November 22, 2004

CLI Magic: Colorize your prompt

Author: Joe Barr

Last week's column on prompt mods resulted in reader comments showing colorized prompts and a request for a similar column dealing exclusively with colorizing. This is much easier to do than looking at the examples might suggest. It's all a matter of shutting down your brain so that it doesn't try to parse the command into human-readable text. But don't be afraid about shutting down the brain. If you're stuck in a GUI, that happened long ago. Now walk this way.It's like reading "Omeros" by Derek Walcott for the first time. Sometimes the imagery is just too much to cope with. We're talking about really arcane stuff, escape codes and color codes, and sandwiching terminal commands into our Bash command. But it really is easy to do, once you get your brain rewired.

Let's take a look first at a plain-Jane prompt of the sort we described last week, then then compare it with a similar prompt -- which has been colorized. We'll want our plain-Jane prompt to move to a new line, then display username@host and a shortened PWD. To get that, we enter:


export PS1='\n \u@\h \W'

Which results in a prompt that looks like this:


warthawg@linux downloads

The gobbledygook used in setting that prompt display may hurt your eyes at first, but it breaks down very simply:

  • \n Is the newline function
  • \u@ Specifies the user name followed by the "@" sign
  • \h Specifies the host name
  • \W Specifies the shortened version of the current directory

Now let's say we want the current directory to stand out a little bit more by coloring it green. To do so, all we need to do is add the X11 terminal control code around the Bash code in the prompt command above which results in the directory being shown.

If you haven't already escaped from this madness, you may be asking yourself, how in the world do I do that? The answer, grasshopper, is that you must escape. We do that by inserting an escape code into the prompt command, add a code to specify the color you want to use, and then terminate the escape with another code.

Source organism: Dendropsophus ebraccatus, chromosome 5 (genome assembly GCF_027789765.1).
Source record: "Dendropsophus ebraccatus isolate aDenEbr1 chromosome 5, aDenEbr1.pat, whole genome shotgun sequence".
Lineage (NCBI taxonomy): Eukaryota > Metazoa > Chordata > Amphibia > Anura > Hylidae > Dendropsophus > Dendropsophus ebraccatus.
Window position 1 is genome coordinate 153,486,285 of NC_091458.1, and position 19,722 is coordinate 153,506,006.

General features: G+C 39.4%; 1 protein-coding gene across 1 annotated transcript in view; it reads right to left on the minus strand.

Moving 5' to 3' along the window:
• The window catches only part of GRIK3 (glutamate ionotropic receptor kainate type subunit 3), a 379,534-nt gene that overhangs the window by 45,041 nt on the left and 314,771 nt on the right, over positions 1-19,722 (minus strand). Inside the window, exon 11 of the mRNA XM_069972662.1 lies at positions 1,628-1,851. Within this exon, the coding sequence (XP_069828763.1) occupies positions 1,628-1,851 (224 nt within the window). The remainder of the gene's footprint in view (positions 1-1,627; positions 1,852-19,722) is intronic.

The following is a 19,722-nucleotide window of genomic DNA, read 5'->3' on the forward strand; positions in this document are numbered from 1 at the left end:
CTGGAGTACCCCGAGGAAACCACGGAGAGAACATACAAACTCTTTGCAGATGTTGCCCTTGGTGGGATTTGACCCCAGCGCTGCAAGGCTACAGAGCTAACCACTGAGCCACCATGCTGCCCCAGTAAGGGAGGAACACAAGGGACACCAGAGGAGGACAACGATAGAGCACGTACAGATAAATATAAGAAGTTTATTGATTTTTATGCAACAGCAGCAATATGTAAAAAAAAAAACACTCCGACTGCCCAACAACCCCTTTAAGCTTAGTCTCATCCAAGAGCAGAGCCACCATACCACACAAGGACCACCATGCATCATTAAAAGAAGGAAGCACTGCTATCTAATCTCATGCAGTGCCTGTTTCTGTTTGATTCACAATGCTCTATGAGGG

We begin the makeover by inserting the escape code in front of the directory command in the prompt, like this:


PS1='\n \u@\h \e[ \W'

Color Foreground Background
Black 30 40
Red 31 41
Green 32 42
Yellow 33 43
Blue 34 44
Magenta 35 45
Cyan 36 46
White 37 47

But don't export that new PS1 just yet, we have some color painting to do first. We can set both the foreground and the background colors in the prompt by specifying -- what else? -- a numeric code for one of our eight color choices. Just using the same code for the same color in either context -- background or foreground -- would be too easy. So there are different codes for the same color, depending on that context. The table lists all of the color codes available to us:

Now, back to our prompt under construction. Let's show the current directory in green text on the current background. To do that, we need to add the color codes behind the escape code, so it looks like this:


PS1='\n \u@\h \e[32m \W'

The 32 specifies green foreground, the 47 white background, and the m signals the end of the color specifications. But we still have work to do. We need to end the prompt with a command to revert to the default color scheme, otherwise everything that appears after the prompt will be colored as well. To signal the end of the coloring, all we need to do is escape again and use zero for the color code, like this:


export PS1='\n \u@\h \e[32m \W \e[0m'

Now export your shiny, new, and (hopefully) colorful prompt and see how you like it. If you don't, refer to the handy table above and repeat with different colors until you do.

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